Death by Love 2

Continuing our review of Death by Love, we will focus in this post on two things that this book does very well. First, it does an excellent job of presenting a very broad range of perspectives from which the atonement must be viewed. Although they present the atonement as most fundamentally about penal substitution, Driscoll and Breshears do an excellent job of articulating a broad range of aspects that must be included in any adequate understanding (victory, sacrifice, justification, propitiation, expiation, ransom, example, reconciliation, and revelation).The reader is thus challenged to reconsider the atonement and realize the tremendous breadth, depth, and reach of this central truth of the Christian faith. Given the size and nature of the work, it is, of course, not comprehensive, and one might have wished that they had dealt with some metaphors more directly (e.g., healing metaphors, and payment metaphors beyond the ransom metaphor). Nonetheless, it is still a very useful work for demonstrating the breadth of the biblical portrayal of the atonement.

Although oddly presented as another aspect of the atonement, the authors also provide a very nice defense of “unlimited, limited atonement” (i.e., the atonement is unlimited in its extent, but limited to the elect in its application). This chapter is unlikely to satisfy fans of limited atonement or those preferring more Arminian articulations of unlimited atonement; nonetheless, it is an understandable presentation of some of the key issues and a clear articulation of the position.

A second key contribution of the book, and the one that I think is even more important, is that Death by Love is ultimately an exercise in atonement-thinking. That is, Driscoll and Breshears seek to model how belief in the atonement should permeate Christian life – all of our decisions, the things that we believe, the ways that we respond to people in crisis, and how we approach sin in our own life, should all be grounded in the cross. For example, in the first chapter, a woman who has long struggled with deep-rooted sins and issues with demonization is not approached with a particular method of dealing with the demonic, but is presented with the truth of the atonement and Christ’s victory over sin. That is, she is encouraged to think and live atonement-ly. This process is then repeated through all twelve chapters. If you are paying attention, by the time you get to the end, you are beginning to wonder where your life and ministry need to be challenged by the reality of the cross and the truth of the Gospel as you come to recognize that we should all be people who think atonement-ly at every turn.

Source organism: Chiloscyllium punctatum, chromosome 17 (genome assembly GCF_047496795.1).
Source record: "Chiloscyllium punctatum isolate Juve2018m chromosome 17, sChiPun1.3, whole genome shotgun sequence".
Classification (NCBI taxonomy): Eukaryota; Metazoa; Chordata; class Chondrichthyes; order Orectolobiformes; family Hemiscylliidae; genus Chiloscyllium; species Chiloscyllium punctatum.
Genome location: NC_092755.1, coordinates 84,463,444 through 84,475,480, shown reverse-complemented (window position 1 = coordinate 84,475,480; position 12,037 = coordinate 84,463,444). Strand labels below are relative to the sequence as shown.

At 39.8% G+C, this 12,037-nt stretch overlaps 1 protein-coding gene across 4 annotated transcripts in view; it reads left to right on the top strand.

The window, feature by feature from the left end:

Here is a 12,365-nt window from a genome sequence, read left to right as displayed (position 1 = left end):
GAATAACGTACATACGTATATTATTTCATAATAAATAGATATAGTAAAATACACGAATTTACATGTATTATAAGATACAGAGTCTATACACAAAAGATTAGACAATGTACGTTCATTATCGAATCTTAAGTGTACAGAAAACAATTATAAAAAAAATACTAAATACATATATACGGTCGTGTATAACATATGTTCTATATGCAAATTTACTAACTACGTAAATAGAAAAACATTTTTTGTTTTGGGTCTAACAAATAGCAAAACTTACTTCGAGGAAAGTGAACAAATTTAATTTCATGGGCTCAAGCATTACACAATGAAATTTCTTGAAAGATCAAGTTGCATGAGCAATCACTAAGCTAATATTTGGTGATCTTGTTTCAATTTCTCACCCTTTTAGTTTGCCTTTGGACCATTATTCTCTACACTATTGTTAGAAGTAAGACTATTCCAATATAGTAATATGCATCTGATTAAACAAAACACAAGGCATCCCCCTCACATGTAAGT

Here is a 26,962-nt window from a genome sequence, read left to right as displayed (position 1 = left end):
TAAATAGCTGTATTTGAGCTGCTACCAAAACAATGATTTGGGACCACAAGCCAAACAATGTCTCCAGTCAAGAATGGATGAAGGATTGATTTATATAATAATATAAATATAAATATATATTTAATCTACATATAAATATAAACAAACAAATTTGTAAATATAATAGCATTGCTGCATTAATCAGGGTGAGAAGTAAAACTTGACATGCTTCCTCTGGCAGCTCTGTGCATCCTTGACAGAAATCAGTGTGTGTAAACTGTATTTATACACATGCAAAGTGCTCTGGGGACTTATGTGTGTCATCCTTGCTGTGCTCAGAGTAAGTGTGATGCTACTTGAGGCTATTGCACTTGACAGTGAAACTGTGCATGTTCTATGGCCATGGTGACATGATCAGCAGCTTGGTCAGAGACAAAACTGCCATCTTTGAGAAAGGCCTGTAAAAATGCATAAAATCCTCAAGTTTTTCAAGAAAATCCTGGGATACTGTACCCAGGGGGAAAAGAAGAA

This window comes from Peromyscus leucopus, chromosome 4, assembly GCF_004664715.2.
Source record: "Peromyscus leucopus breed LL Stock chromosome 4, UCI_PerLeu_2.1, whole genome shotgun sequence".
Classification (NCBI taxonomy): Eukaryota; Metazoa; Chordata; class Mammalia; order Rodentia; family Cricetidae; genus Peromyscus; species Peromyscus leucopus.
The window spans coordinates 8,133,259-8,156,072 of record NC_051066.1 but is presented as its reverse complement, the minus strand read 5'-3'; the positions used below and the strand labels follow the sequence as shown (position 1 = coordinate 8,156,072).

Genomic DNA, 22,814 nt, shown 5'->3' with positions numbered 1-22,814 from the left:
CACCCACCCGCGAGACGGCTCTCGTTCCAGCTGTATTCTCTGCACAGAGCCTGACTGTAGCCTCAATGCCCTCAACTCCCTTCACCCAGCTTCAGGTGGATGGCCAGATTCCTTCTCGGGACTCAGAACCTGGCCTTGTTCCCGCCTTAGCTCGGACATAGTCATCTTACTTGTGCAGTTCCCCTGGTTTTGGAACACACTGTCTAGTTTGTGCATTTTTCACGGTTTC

For both of these reasons, then, Death by Love should be a very useful book for anyone wanting to develop their understanding of the atonement’s breadth, sharpen their atonement-thinking, or help others in their church do likewise. It should be especially useful in a Sunday school or small group setting, given the wide range of discussion topics that it provides.

About Marc Cortez

Theology Prof and Dean at Western Seminary, husband, father, & blogger, who loves theology, church history, ministry, pop culture, books, and life in general.

Posted on October 14, 2008, in Christology, Reviews and tagged . Bookmark the permalink. 2 Comments.

  1. I haven’t read it yet, but I wonder if the unique ‘letter’ approach of this book would help to make this book accessible to people who wouldn’t normally read a ‘theology’ book. It probably won’t be the next ‘The Shack’ but could it have that kind of popular reception? I wonder.

  2. I have really enjoyed reading this book. I’ve really appreciated the books emphasis on the practical application of the atonement. It really does take the atonement from a theological concept level and bring it down to every day life. It’s been a fun read.

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